5 December 2007
SMART-1: Travel maps of the lunar north pole
A new map obtained with SMART-1 data shows the geography and illumination of
the lunar north pole. Such maps will be of great use for future lunar
The lunar poles are very interesting for future science and exploration of
the Moon mainly because of their exposure to sunlight. They display areas of
quasi-eternal light, have a stable thermal environment and are close to dark
areas that could host water ice – potential future lunar base sites.
The SMART-1 north pole map, covering an area of about 800 by 600 km, shows
geographical locations of some craters of interest. Peary is a large impact
crater closest to the north pole. At this latitude the interior of the
crater receives little sunlight, but SMART-1 was able to observe it during
phases when the crater floor was sufficiently illuminated for imaging.
A previous lunar mission, the U.S. Clementine, observed the Peary crater
during the north summer, and identified some areas particularly illuminated
by the sun in that season. With its Advanced Moon Imaging Experiment (AMIE)
micro-camera, SMART-1 has complemented this data set by identifying the
areas that are also well-illuminated during northern winter.
“Solar illumination makes these areas ideal for robotic outposts or lunar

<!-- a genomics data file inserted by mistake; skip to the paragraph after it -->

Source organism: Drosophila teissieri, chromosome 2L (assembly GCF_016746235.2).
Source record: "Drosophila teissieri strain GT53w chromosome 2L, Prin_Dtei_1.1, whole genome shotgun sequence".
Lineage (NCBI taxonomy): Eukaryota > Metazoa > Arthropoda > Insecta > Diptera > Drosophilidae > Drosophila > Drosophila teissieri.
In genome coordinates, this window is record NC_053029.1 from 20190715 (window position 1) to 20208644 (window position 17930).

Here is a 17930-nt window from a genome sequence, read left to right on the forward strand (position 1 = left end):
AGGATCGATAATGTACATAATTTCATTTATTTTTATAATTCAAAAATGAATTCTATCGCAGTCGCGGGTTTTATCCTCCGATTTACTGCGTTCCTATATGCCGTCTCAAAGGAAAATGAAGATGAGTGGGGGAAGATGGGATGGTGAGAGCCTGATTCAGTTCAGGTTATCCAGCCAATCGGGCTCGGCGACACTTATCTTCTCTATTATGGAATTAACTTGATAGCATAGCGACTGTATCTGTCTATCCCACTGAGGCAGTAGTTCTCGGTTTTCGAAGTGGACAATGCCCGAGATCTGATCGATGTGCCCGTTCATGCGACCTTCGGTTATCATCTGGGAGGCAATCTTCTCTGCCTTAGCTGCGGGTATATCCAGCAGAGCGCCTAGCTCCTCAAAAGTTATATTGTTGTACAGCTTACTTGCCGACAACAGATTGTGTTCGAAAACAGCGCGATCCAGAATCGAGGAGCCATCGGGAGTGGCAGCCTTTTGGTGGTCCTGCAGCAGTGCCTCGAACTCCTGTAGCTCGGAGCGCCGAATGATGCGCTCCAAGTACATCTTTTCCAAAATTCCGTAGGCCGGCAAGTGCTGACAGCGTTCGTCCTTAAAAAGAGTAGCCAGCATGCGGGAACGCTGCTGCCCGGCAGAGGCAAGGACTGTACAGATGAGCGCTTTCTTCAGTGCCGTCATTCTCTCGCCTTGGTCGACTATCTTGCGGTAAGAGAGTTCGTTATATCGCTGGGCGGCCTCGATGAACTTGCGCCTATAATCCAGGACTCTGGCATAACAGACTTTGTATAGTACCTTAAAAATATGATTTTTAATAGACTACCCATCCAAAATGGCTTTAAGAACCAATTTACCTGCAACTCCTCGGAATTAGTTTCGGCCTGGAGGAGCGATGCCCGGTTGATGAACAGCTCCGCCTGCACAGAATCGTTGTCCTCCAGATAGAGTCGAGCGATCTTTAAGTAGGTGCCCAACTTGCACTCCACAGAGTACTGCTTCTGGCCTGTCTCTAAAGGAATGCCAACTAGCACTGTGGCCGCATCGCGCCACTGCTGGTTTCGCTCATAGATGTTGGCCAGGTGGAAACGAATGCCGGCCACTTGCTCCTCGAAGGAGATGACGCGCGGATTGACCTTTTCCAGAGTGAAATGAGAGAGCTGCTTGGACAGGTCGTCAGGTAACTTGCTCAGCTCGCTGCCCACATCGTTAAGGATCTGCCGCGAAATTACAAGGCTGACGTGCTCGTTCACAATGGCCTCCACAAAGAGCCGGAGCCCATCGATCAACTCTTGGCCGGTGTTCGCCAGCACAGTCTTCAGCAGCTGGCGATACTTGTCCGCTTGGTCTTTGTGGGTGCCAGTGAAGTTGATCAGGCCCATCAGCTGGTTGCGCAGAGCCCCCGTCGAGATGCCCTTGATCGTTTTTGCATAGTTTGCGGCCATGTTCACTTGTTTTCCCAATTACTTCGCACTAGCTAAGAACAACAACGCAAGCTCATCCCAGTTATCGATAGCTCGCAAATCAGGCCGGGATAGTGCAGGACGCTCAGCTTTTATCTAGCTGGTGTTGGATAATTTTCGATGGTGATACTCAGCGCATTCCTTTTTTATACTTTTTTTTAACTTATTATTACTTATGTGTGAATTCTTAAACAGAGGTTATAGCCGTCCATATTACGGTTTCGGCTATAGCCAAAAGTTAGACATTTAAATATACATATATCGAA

bases making use of solar power,” says ESA’s SMART-1 Project Scientist,
Hermite is another lunar impact crater located along the northern lunar
limb, close to the north pole of the Moon. Looking from Earth, it is viewed
nearly from the side, illuminated by oblique sunlight.
Crater Plaskett is located on the northern far-side of the Moon, about 200
km from the north pole. It receives sunlight at a low angle. Because of the
isolation of this crater and its location near the lunar limb, it has been
suggested as a possible additional site of a future lunar base that could be
used to simulate isolated conditions during a manned mission to Mars.
“From the crater rim, rovers could be sent out to explore nearby craters
which are permanently in shadow and may contain water ice. If the layers of
ice come from the volatiles deposited by comets and water-rich asteroids, we
could better understand how, and how much, water and organic material was
delivered to Earth over its history,” said Foing.
Notes for editors:
These images were analysed in the framework of a study project for the
design and operations of lunar polar robotic landers and rovers, by Marina
Ellouzi, a Master’s student in space engineering at the Paris-Meudon
Observatory. The polar mosaics were presented and discussed at the 9th ILEWG
International lunar conference in October 2007.
For more information:
Bernard Foing, ESA SMART-1 Project Scientist
Email: Bernard.Foing @ esa.int
Jean-Luc Josset, SMART-1 AMIE Principal Investigator
Space-X Space Exploration Institute
Email: Jean-Luc.Josset @ space-x.ch
[NOTE: Images supporting this release are available at